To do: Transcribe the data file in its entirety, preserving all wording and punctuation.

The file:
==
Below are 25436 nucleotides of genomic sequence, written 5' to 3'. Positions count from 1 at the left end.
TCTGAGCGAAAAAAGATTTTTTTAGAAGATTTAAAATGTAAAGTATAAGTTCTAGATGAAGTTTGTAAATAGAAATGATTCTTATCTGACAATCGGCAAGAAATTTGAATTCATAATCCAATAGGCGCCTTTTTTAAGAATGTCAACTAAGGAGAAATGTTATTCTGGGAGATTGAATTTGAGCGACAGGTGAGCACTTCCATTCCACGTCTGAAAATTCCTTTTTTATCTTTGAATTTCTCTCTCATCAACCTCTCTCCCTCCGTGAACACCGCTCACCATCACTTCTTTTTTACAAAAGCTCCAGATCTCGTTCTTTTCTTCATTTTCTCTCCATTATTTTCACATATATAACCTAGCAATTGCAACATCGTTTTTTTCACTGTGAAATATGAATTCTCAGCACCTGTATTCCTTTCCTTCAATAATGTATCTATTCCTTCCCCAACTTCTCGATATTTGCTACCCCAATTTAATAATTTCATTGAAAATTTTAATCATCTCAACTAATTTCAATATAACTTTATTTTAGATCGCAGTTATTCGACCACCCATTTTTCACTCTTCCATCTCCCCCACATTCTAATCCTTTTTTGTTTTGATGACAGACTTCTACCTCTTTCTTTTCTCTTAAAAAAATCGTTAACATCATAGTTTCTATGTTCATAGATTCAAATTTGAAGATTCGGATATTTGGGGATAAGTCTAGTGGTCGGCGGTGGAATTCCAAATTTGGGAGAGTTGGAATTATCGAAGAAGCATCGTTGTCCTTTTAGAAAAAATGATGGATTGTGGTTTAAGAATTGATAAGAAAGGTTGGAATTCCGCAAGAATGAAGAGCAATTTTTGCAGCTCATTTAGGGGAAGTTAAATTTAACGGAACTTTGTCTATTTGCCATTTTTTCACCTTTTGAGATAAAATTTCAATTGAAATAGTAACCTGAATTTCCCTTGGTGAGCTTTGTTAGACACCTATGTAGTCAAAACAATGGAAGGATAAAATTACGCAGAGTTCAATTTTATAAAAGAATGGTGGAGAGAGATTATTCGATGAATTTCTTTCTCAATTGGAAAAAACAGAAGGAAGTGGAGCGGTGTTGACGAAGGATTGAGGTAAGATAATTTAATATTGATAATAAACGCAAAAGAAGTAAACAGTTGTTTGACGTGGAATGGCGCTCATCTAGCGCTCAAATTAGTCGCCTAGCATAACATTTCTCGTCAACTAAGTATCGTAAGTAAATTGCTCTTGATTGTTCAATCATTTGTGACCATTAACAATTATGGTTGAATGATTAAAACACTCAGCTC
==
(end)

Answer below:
Below are 25436 nucleotides of genomic sequence, written 5' to 3'. Positions count from 1 at the left end.
TCTGAGCGAAAAAAGATTTTTTTAGAAGATTTAAAATGTAAAGTATAAGTTCTAGATGAAGTTTGTAAATAGAAATGATTCTTATCTGACAATCGGCAAGAAATTTGAATTCATAATCCAATAGGCGCCTTTTTTAAGAATGTCAACTAAGGAGAAATGTTATTCTGGGAGATTGAATTTGAGCGACAGGTGAGCACTTCCATTCCACGTCTGAAAATTCCTTTTTTATCTTTGAATTTCTCTCTCATCAACCTCTCTCCCTCCGTGAACACCGCTCACCATCACTTCTTTTTTACAAAAGCTCCAGATCTCGTTCTTTTCTTCATTTTCTCTCCATTATTTTCACATATATAACCTAGCAATTGCAACATCGTTTTTTTCACTGTGAAATATGAATTCTCAGCACCTGTATTCCTTTCCTTCAATAATGTATCTATTCCTTCCCCAACTTCTCGATATTTGCTACCCCAATTTAATAATTTCATTGAAAATTTTAATCATCTCAACTAATTTCAATATAACTTTATTTTAGATCGCAGTTATTCGACCACCCATTTTTCACTCTTCCATCTCCCCCACATTCTAATCCTTTTTTGTTTTGATGACAGACTTCTACCTCTTTCTTTTCTCTTAAAAAAATCGTTAACATCATAGTTTCTATGTTCATAGATTCAAATTTGAAGATTCGGATATTTGGGGATAAGTCTAGTGGTCGGCGGTGGAATTCCAAATTTGGGAGAGTTGGAATTATCGAAGAAGCATCGTTGTCCTTTTAGAAAAAATGATGGATTGTGGTTTAAGAATTGATAAGAAAGGTTGGAATTCCGCAAGAATGAAGAGCAATTTTTGCAGCTCATTTAGGGGAAGTTAAATTTAACGGAACTTTGTCTATTTGCCATTTTTTCACCTTTTGAGATAAAATTTCAATTGAAATAGTAACCTGAATTTCCCTTGGTGAGCTTTGTTAGACACCTATGTAGTCAAAACAATGGAAGGATAAAATTACGCAGAGTTCAATTTTATAAAAGAATGGTGGAGAGAGATTATTCGATGAATTTCTTTCTCAATTGGAAAAAACAGAAGGAAGTGGAGCGGTGTTGACGAAGGATTGAGGTAAGATAATTTAATATTGATAATAAACGCAAAAGAAGTAAACAGTTGTTTGACGTGGAATGGCGCTCATCTAGCGCTCAAATTAGTCGCCTAGCATAACATTTCTCGTCAACTAAGTATCGTAAGTAAATTGCTCTTGATTGTTCAATCATTTGTGACCATTAACAATTATGGTTGAATGATTAAAACACTCAGCTC